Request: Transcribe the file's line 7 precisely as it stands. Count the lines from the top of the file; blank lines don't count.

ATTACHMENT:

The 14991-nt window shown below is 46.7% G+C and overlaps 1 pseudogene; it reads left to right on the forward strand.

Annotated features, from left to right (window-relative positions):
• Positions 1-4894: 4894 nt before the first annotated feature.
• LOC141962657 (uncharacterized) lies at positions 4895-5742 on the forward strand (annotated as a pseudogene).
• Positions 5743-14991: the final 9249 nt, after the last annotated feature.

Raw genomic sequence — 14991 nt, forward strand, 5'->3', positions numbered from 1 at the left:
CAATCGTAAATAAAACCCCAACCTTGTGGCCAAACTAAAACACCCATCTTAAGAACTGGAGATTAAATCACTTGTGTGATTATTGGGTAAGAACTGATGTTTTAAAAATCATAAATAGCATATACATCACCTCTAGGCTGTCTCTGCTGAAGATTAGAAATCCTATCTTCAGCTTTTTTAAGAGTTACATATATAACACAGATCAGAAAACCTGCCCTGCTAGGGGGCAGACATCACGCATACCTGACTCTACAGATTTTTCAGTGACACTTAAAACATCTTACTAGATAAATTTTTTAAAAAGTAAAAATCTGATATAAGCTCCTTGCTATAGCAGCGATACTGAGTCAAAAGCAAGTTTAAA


CAATCGTAAATAAAACCCCAACCTTGTGGCCAAACTAAAACACCCATCTTAAGAACTGGAGATTAAATCACTTGTGTGATTATTGGGTAAGAACTGATGTTTTAAAAATCATAAATAGCATATACATCACCTCTAGGCTGTCTCTGCTGAAGATTAGAAATCCTATCTTCAGCTTTTTTAAGAGTTACATATATAACACAGATCAGAAAACCTGCCCTGCTAGGGGGCAGACATCACGCATACCTGACTCTACAGATTTTTCAGTGACACTTAAAACATCTTACTAGATAAATTTTTTAAAAAGTAAAAATCTGATATAAGCTCCTTGCTATAGCAGCGATACTGAGTCAAAAGCAAGTTTAAA